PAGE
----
The investigation of particular BRECVEM mechanisms (see section Musical Therapy for Psychiatric or Neurologic Impairments and Deficiencies in Music Perception) could be intensified through specific experiments. The interaction between BRECVEM mechanisms and aesthetic judgments has yet to be explored (Juslin, 2013 ). For an empirical exploration of candidate criteria for aesthetic judgment one has to map the characteristics of separate aesthetic criteria, as has been done with various BRECVEM mechanisms. Empirical research so far has focused on the beauty criterion (see Juslin, 2013 ) The more phenomenological measuring techniques such as encephalographic methods (EEG, MEG), skin conductance, and finger temperature or goose bump development characterized by a high time resolutions of 10 ms to 1 s are powerful tools for future observation of the dynamics and kinetics of emotional processing, where MEG can provide good time resolution together with moderate spatial resolution (Vrba and Robinson, 2001 ).

In addition to short-term studies, high-quality long-term studies would be desirable for the assessment of therapeutic efficacy over months in analogy to the year-long efforts of Carlo Farinelli for King Philipp V of Spain (see Section Historical Comments on the Impact of Music on People).

Author contributions

H-ES selected the topic, performed the literature retrieval, and wrote the manuscript.

Conflict of interest statement

The author declares that the research was conducted in the absence of any commercial or financial relationships that could be construed as a potential conflict of interest. The reviewer AF declared a shared affiliation, with no collaboration, with the author HS to the handling Editor.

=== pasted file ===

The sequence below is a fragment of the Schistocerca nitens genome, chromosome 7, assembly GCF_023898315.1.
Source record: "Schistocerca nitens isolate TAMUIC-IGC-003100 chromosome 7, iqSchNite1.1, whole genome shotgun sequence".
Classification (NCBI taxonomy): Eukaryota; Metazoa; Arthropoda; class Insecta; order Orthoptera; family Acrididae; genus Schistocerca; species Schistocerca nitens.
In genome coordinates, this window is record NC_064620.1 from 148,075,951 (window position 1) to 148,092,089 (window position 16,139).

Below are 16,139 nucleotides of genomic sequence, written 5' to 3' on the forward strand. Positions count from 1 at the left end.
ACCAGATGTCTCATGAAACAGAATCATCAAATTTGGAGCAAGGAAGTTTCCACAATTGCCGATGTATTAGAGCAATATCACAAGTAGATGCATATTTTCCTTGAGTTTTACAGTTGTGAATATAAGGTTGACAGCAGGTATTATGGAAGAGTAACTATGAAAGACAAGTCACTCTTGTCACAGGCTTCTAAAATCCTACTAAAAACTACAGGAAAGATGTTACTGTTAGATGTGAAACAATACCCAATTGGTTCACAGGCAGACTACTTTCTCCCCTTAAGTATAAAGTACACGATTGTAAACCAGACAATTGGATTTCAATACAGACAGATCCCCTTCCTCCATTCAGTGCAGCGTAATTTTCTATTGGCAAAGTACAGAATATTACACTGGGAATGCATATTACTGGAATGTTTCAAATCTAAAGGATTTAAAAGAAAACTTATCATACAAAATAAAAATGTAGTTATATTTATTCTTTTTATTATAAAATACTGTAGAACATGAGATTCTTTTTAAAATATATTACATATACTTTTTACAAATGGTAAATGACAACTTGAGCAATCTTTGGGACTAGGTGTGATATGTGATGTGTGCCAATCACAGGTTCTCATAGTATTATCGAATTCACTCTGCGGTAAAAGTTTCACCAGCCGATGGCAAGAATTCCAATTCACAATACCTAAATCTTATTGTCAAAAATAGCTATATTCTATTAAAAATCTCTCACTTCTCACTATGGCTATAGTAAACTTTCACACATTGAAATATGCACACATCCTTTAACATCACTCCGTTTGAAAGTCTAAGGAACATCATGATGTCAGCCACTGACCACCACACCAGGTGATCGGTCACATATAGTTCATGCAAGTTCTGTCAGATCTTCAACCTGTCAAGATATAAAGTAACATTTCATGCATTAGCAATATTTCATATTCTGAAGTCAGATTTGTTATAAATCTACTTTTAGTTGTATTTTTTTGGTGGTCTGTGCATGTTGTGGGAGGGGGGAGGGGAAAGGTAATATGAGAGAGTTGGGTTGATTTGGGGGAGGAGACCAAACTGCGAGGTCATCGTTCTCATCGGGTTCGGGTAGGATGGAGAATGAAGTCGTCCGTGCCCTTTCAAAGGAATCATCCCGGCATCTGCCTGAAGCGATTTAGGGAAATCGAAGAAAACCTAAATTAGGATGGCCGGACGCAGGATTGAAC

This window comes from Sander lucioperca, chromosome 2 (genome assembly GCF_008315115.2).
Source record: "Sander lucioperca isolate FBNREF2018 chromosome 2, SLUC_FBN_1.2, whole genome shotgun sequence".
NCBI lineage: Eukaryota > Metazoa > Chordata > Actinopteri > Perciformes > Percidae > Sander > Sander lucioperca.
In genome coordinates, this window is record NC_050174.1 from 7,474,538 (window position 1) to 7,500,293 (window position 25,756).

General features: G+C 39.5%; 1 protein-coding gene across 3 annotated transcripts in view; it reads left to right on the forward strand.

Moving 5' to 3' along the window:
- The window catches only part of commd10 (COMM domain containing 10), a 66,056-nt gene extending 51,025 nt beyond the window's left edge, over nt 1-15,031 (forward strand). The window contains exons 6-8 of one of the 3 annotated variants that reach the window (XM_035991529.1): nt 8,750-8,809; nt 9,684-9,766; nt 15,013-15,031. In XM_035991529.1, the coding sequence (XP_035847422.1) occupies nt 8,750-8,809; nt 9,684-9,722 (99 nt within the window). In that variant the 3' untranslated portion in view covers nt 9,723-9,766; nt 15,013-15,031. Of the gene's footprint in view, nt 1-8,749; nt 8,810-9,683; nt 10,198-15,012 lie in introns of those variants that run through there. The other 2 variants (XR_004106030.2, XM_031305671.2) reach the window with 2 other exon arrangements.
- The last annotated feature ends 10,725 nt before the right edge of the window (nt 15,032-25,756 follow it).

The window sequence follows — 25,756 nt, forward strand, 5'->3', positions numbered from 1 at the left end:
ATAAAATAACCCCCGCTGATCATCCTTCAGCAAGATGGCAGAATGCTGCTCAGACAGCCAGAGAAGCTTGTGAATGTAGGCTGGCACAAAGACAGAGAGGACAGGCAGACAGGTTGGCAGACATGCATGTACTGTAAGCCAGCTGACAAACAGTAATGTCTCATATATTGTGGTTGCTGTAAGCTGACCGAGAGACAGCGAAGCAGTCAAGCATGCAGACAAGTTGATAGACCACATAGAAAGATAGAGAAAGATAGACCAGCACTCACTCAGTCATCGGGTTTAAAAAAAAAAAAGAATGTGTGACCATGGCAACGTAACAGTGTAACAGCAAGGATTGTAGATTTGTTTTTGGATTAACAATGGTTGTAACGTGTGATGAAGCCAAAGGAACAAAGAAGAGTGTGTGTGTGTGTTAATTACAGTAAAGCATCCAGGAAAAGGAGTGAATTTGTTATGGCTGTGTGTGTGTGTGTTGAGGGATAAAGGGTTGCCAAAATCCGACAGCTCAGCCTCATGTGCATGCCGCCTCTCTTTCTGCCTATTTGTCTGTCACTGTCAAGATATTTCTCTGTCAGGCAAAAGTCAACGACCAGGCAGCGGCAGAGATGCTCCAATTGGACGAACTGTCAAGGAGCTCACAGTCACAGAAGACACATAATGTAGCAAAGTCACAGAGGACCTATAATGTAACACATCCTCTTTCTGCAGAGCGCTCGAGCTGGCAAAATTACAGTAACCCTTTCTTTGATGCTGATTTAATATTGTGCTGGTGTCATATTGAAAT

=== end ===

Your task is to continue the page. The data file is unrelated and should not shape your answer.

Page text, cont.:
Acknowledgments

The present study has been stimulated by a discussion with Hans-Christoph Rademann, Internationale Bachakademie Stuttgart. Continuous support of Thomas Schipperges, University of Tübingen is highly appreciated. The author is indebted to Christiane Neuhaus, University of Hamburg; Hans-Peter Zenner, University of Tübingen; Klaus Scheffler, Max Planck Institute of Biological Cybernetics and University of Tübingen; Hubert Preissl, Helmholtz Center Munich at the University of Tübingen; Boris Kleber, Sunjung Kim, and Julian Malcolm Clarke, University of Tübingen; and Bernd-Christoph Kämper and Ulrike Mergenthaler, University of Stuttgart for most competent discussions. Bettina Dietrich carefully read the manuscript.

Supplementary material

The Supplementary Material for this article can be found online at: https://www.frontiersin.org/articles/10.3389/fnins.2017.00600/full#supplementary-material

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OPINION: How music influences our lives

Published: November 16, 2020

By Eden Corner

Music is powerful. Music is unique. Music can control our lives. The music we listen to really impacts who we are as people and how we feel daily. A certain tempo and rhythm has a way of ruling over our body; if that’s in a negative or positive way. We feel music. It has a power over us.

Music changes our mood and spirit so dramatically. If we are happy, we will choose to listen to a song that also makes us happy. If we are sad, we will listen to a song that will let us have a good cry if needed or choose music that brings us joy. We need music to fill that void if we don’t know exactly how we are feeling. Music isn’t only for when you are feeling content and happy. It can produce a sadness too. There is a song and genre for every mood.